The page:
In more than a decade helping manage expat programs for such multinationals as Goldman Sachs and Microsoft, Lackey has had a bird’s-eye view of the changes taking place. He currently oversees HR for 85 expats working in Beijing for International SOS, which provides medical assistance, security services and international health care, including a chain of private medical clinics. The company has a global workforce of 6,000.
Today, about half of International SOS’ expat employees in Beijing are traditional expats from 15 countries, including the U.S., Germany and New Zealand; a quarter are local hires; and the balance are expats who rotate through positions on a short-stay basis.
While the total number has remained steady, Lackey predicts more expat positions will be filled by ethnic Chinese transferring from nearby countries or “half pats”—Chinese nationals returning to the country after living elsewhere for a long time.
“An [American] expat with a spouse and two kids making $100,000 a year can run $250,000 to $500,000 in costs, compared to a local hire you can pay $100,000 and that’s all you have to pay,” Lackey says. “The savings is easily at least half and could be up to 75 percent.”
Another attraction of local hires or half pats in China: their ability to fill in-demand middle-manager positions that require business experience and knowledge of language and culture, says Timothy Dwyer, client services director at Expaticore, a New York expatriate payroll outsourcer, and a former global mobility manager at Goldman Sachs and KMPG.
These workers may not be a multinational’s perfect candidate. But as cost plays a bigger role in hiring decisions, companies are willing to overlook some deficiencies, especially if candidates accept a hybrid compensation deal that’s less than what a traditional expat would expect, Dwyer says.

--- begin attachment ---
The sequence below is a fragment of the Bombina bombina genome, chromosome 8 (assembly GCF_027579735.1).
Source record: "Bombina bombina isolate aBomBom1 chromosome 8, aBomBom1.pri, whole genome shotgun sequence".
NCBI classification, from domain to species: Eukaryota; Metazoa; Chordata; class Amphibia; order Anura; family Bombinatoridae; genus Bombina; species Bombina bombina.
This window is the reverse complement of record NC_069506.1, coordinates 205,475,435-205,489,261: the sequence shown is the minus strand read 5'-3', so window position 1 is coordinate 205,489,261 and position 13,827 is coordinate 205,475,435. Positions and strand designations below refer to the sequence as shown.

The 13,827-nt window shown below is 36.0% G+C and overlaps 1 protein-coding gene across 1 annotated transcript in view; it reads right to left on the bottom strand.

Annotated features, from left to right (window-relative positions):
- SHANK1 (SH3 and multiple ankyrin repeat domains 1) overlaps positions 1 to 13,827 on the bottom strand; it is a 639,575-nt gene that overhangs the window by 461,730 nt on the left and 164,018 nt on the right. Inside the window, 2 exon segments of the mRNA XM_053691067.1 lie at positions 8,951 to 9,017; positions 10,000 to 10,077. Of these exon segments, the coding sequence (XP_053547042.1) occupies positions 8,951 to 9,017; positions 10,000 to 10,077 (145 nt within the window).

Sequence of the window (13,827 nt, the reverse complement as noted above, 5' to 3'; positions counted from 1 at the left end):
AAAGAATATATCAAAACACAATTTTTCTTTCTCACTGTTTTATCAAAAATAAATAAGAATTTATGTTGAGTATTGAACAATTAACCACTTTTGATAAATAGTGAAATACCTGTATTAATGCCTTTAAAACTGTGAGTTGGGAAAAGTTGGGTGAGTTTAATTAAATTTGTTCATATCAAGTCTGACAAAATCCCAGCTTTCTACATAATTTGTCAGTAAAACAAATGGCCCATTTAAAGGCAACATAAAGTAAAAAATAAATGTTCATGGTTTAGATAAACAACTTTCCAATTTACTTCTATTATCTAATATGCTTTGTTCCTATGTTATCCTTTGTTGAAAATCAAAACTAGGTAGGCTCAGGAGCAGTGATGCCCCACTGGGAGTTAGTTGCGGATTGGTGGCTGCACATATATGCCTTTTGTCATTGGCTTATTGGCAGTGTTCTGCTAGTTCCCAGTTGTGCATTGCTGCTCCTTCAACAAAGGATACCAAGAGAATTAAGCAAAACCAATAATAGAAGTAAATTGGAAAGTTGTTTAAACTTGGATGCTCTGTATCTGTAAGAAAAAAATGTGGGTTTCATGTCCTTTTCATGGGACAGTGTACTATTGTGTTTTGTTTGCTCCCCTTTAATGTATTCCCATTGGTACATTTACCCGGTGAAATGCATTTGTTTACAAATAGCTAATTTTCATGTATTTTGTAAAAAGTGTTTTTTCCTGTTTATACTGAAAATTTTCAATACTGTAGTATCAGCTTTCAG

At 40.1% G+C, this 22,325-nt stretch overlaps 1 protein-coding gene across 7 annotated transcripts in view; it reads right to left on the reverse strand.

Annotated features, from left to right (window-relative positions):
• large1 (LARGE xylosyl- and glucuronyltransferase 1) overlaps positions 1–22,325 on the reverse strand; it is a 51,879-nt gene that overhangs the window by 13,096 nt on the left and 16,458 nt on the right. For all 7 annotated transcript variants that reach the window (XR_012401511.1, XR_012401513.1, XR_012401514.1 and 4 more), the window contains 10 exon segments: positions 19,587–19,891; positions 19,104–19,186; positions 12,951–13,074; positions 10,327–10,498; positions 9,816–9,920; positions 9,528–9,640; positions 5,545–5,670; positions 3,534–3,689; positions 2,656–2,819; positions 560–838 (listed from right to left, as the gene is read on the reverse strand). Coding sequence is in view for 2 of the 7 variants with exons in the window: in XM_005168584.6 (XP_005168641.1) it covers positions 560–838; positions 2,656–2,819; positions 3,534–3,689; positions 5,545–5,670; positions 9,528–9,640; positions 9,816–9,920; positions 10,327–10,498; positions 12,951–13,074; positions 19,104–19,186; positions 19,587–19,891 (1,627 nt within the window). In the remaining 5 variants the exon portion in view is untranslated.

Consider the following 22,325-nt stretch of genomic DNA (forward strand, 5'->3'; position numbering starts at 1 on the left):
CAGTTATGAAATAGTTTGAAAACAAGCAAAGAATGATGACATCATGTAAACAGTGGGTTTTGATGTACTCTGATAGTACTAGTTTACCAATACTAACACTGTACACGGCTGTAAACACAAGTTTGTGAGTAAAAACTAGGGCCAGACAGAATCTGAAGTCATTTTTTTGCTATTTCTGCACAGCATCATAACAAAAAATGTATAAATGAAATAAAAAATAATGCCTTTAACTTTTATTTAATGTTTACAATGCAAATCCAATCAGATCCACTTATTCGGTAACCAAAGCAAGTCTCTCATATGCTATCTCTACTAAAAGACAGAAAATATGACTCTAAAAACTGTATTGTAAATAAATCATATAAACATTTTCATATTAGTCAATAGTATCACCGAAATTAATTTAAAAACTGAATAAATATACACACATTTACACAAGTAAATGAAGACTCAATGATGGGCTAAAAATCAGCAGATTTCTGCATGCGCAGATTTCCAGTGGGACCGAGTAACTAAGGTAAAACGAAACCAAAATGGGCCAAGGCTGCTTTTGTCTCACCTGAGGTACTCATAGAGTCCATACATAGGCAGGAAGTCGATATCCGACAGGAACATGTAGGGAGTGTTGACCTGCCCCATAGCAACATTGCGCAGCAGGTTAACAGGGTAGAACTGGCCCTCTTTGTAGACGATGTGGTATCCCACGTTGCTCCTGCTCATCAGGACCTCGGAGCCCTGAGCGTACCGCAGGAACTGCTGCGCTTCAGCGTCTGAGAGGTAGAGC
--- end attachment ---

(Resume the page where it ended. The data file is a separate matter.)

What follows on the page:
In addition to using local hires, multinationals are curbing costs of global mobility programs by cutting the length of long-term assignments by a year or more, creating more short-stay assignments of a year or less and sending employees on extended business trips of several weeks or months instead of moving them, says Paskevicius, the consulting manager at Cartus, which in addition to its domestic business also works with multinational clients.
All those changes mean HR managers must look across the globe for available candidates, and more are relying on relocation outsourcers for help. Overall, 38 percent of 180 companies in Brookfield’s 2009 survey outsource the management of their global mobility program. Cartus, for example, offers its clients a candidate assessment program that uses performance metrics and other data to pick the best pros- pects for international jobs.
Nevertheless, some organizations’ expat program managers prefer to go it alone. Lackey, who has worked with and for relocation outsourcers, acts as his own program administrator because of the flexibility it gives him. Outsourcers “tend to limit services to a fixed menu, whereas I can get a local company to provide services with no limitations,” he says. The global recession has put pressure on HR managers to justify how well global mobility programs align with a company’s overall business objectives. That means producing more data on the program’s operations “and more dialogue between HR and management about the outcome of assignments,” says Scott Sullivan, senior vice president at Brookfield Global Relocation Services, which acquired GMAC’s mobility division last year.
Those same financial realities have accelerated the demise of companies’ once standard practice of doling out cushy expat assignments to junior executives as part of their management training process, says Rebecca Powers, a Mercer global compensation and mobility practice principal.
Companies no longer feel the responsibility. It’s now employees who are eager to accept international postings, even in less than top-tier locations. They are also willing to make such moves for pay and benefits packages that are less than what they used to be, “as a way to boost their marketability,” Powers says.
Workforce Management, July 20, 2009, p. 23-27 -- Subscribe Now!